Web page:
Preface: Miniature in a Box?
In writing a book on miniature art, the centuries’ old question still vexes us: What constitutes a miniature? While this question, in today’s context, will be addressed in the following pages, emphasis should be placed upon the great variety and flexibility encompassing the genre of miniature art. It has mirrored the artistic trends of its day and evolved to meet widespread changes. The matter of constructing a simple mental box to hold the definition has proved elusive over time with the ever changing shape of that box adapting to the perceived definition of miniature. Even if the concept of a box had been replaced with a bag for greater flexibility at times specifics in the genre would have had difficulty being squeezed inside. While admitting this impossibility of including everything, two points to emphasize that are often overlooked by the box and bag stuffers are that the quest demonstrates the belief such a container/definition exists despite the inability to perfectly construct it, and secondly, that there is an obvious and abundant range of works acknowledged to not fit or belong inside such a box/bag.
An injustice is done to limit past terminology with contemporary meaning and the same holds true in reverse. Time changes all things presenting the challenge to determine what is timeless with respect to giving proper meaning to a definition that covers a wide range of understanding. Today’s miniaturists have opportunities never imagined by the originators of the genre including formal societies dedicated to the promotion and preservation of the art form overseen by a World Federation of Miniaturists established to foster communication between these societies and an association of individual miniaturists holding to a standard definition. Additionally, the digital age of instant global communication provides limitless avenues for marketing to a worldwide audience and networking across the oceans. Today’s miniaturists also face a multifaceted onslaught of competition from competing namesakes of small works, ever increasing demands from hectic lifestyles and a general apathy among youth for pursuit of any form of art production or collection.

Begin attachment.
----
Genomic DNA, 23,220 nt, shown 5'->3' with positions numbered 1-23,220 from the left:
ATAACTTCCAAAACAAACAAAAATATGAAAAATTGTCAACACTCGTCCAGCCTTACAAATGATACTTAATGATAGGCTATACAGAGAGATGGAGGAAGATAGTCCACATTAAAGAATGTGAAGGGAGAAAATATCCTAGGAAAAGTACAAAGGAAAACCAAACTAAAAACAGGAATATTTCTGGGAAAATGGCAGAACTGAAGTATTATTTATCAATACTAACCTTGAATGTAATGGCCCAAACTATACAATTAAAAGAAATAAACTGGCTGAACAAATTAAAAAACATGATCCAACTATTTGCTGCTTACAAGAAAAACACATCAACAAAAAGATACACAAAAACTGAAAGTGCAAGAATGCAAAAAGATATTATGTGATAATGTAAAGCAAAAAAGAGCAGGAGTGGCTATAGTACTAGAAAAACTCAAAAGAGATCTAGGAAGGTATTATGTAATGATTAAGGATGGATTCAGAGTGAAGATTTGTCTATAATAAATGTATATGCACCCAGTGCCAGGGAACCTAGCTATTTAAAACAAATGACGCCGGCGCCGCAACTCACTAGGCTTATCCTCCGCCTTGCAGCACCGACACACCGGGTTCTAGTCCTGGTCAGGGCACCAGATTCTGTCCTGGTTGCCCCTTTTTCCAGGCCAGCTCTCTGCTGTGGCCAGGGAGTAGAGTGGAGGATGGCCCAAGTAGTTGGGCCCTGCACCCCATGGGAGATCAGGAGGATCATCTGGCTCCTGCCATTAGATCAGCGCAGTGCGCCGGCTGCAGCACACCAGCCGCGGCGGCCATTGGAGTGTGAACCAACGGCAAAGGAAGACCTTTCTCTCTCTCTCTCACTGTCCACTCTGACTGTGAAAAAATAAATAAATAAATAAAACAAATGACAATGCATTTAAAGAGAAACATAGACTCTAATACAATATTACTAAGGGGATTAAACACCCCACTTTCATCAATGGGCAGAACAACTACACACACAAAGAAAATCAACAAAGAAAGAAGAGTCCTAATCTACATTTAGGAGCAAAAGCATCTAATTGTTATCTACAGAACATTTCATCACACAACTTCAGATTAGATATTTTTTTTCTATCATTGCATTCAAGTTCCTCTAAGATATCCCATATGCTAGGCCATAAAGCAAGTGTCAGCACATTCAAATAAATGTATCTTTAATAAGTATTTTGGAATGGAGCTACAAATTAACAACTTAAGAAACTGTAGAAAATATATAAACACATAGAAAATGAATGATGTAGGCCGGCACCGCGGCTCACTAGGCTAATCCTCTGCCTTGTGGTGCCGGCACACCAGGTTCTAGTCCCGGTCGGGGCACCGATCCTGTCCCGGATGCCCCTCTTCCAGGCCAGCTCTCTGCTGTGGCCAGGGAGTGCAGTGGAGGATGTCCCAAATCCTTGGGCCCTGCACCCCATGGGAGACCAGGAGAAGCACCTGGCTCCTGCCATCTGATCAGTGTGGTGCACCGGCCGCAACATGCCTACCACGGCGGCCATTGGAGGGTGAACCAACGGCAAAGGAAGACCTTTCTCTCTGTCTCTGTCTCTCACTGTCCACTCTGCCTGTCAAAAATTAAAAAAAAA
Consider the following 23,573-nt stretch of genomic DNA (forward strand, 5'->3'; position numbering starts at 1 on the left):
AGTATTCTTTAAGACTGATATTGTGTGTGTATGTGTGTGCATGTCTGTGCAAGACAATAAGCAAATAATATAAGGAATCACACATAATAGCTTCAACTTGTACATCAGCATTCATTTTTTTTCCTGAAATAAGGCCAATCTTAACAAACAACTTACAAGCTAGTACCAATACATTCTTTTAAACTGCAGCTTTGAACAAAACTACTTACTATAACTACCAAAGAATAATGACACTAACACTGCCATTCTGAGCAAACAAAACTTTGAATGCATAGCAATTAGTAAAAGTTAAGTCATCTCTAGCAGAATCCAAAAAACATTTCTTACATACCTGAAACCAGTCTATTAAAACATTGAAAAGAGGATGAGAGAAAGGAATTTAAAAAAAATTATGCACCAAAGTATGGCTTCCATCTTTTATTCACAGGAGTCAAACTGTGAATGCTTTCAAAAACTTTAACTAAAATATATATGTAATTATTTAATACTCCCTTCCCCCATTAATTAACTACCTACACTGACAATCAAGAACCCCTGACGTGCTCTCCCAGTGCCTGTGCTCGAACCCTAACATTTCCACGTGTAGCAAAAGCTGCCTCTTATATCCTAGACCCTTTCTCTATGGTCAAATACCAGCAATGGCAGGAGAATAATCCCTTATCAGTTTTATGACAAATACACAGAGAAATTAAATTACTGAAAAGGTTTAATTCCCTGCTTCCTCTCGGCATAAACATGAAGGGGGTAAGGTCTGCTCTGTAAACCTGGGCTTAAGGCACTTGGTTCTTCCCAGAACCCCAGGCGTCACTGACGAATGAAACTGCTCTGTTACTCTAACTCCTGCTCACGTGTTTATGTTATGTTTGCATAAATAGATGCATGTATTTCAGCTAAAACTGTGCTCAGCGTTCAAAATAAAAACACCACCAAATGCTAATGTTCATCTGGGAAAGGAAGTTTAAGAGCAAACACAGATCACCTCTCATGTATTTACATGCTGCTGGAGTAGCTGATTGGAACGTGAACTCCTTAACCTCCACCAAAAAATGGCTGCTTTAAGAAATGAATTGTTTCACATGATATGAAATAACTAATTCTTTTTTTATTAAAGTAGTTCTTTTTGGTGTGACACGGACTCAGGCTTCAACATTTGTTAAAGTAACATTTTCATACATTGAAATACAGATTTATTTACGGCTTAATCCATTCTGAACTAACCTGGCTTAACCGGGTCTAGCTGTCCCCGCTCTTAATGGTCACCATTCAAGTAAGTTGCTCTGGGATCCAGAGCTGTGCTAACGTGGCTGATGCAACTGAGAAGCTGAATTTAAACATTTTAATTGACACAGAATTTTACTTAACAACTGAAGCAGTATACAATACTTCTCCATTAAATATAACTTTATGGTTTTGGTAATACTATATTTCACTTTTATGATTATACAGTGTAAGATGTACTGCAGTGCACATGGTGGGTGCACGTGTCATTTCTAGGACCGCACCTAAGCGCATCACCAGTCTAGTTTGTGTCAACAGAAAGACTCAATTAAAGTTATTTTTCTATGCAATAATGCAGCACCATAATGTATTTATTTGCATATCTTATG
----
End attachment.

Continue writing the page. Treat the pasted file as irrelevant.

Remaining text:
This book represents specifically the present state of miniature art in America, and, generally, the international scope. It begins with an overview of the genre culminating in the presentation of many of the Signature Members of the world’s only society founded to honor outstanding miniaturists. Their own words will prove quite enlightening for peers, collectors and scholars. My goal in this production will have been met if the book leaves you longing for more and eager to seek out these gems of the art world in person!
Wes Siegrist, Historian, Miniature Artists of America